Maliyah Robles

2022-07-07

Construct an increasing function $f$ on $R$ that is continuous at every irrational number and is discontinuous at every rational number.
Solution: Let ${r}_{n}$ be a sequence with distinct terms whose range is $\mathbb{Q}$. Let $f:\mathbb{R}\to \mathbb{R}$ be given by
$f\left(x\right)=\sum _{{r}_{n}

Alexzander Bowman

Let

It's increasing. Besides, it is discontinuous at ${r}_{0}$ and only at ${r}_{0}$.
Now, let

It's increasing and it is discontinuous at ${r}_{1}$ and only at ${r}_{1}$. So, ${f}_{0}+{f}_{1}$ is increasing and it is discontinuous at ${r}_{0}$ and at ${r}_{1}$ and only at those points.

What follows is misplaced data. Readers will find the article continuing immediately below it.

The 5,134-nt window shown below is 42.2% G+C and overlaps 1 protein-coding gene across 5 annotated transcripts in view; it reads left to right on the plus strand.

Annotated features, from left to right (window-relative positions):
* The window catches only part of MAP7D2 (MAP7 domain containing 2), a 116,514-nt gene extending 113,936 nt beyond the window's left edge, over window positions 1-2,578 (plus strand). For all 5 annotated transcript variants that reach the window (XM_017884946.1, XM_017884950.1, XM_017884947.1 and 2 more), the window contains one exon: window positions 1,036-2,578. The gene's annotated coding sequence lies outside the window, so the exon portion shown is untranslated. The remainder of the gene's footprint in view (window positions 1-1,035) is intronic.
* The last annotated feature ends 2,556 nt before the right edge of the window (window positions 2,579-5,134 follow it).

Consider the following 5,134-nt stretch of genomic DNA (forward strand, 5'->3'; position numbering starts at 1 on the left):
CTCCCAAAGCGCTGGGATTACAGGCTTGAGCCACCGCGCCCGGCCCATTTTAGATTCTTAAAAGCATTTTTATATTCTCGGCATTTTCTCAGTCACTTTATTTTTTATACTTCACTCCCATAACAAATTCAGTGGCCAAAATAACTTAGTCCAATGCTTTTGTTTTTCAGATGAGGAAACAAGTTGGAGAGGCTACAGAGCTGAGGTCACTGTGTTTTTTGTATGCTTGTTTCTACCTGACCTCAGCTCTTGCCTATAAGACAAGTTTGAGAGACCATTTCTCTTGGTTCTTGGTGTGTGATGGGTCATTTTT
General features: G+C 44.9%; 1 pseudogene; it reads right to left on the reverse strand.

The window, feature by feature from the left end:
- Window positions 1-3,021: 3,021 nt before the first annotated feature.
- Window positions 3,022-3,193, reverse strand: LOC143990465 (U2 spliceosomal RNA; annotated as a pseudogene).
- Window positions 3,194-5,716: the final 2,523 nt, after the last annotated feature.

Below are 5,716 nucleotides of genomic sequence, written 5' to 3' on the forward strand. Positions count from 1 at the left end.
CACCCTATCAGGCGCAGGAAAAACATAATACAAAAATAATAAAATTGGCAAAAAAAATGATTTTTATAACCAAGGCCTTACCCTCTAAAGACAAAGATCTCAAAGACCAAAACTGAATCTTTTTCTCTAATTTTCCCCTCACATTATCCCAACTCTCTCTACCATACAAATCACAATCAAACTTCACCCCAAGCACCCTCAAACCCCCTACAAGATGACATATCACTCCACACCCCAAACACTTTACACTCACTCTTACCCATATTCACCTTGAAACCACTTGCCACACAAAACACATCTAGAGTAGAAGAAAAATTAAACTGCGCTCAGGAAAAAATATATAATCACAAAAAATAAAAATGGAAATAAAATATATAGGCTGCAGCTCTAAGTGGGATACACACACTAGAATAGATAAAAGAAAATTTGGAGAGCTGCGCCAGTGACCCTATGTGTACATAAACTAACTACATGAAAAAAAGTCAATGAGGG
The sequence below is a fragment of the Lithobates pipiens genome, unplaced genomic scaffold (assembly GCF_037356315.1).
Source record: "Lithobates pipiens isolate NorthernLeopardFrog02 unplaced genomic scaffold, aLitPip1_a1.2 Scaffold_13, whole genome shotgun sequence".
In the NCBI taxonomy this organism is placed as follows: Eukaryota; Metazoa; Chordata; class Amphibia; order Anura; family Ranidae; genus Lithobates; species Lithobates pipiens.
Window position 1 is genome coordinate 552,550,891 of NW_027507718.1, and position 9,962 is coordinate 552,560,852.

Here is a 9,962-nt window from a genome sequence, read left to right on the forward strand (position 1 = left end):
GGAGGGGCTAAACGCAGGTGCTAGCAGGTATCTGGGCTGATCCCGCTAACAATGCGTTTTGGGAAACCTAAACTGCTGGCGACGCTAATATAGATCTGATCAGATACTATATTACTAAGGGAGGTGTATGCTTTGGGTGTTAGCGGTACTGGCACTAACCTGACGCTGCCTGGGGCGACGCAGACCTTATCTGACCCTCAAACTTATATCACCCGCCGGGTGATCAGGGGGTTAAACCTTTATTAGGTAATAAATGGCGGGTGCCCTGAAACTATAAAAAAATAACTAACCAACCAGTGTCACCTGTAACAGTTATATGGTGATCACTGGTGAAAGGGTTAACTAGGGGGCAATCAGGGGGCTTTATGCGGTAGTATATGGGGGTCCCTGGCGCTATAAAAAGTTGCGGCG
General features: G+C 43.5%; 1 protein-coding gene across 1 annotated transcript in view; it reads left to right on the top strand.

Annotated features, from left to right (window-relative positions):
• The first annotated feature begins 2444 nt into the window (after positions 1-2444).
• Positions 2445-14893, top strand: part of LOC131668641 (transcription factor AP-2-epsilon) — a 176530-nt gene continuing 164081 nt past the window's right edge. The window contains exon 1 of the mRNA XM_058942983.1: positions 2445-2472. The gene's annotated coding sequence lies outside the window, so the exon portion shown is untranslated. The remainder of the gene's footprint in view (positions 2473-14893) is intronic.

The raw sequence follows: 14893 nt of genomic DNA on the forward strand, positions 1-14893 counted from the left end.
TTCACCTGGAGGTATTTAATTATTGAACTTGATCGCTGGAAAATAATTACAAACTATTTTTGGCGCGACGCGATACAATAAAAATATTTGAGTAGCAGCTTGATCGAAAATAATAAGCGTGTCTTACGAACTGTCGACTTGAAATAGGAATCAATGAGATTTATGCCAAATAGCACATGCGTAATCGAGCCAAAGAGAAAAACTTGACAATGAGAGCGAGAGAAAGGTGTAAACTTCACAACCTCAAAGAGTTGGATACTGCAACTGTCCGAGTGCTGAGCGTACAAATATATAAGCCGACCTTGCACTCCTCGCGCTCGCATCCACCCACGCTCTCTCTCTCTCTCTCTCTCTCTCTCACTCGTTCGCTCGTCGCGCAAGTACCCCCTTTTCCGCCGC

More generally, for each $n\in {\mathbb{Z}}_{+}$, let

Then $f$ is increasing, since it is equal to $\sum _{n=0}^{\mathrm{\infty }}{f}_{n}$. And it is not hard to see that it is discontinuous at $x$ if and only if $x\in \left\{{q}_{n}\mid n\in {\mathbb{Z}}_{+}\right\}=\mathbb{Q}$ (this follows from the fact that the convergence of the series $\sum _{n=0}^{\mathrm{\infty }}{f}_{n}$ is uniform, by the Weierstrass $M$-test). The reason why I told you in the comments that it should be $\frac{1}{{2}^{n}}$ rather than $\frac{1}{2n}$ was so that the expression $\sum _{n=0}^{\mathrm{\infty }}{f}_{n}$ makes sense, that is, so that it converges, for every $x\in \mathbb{R}$.

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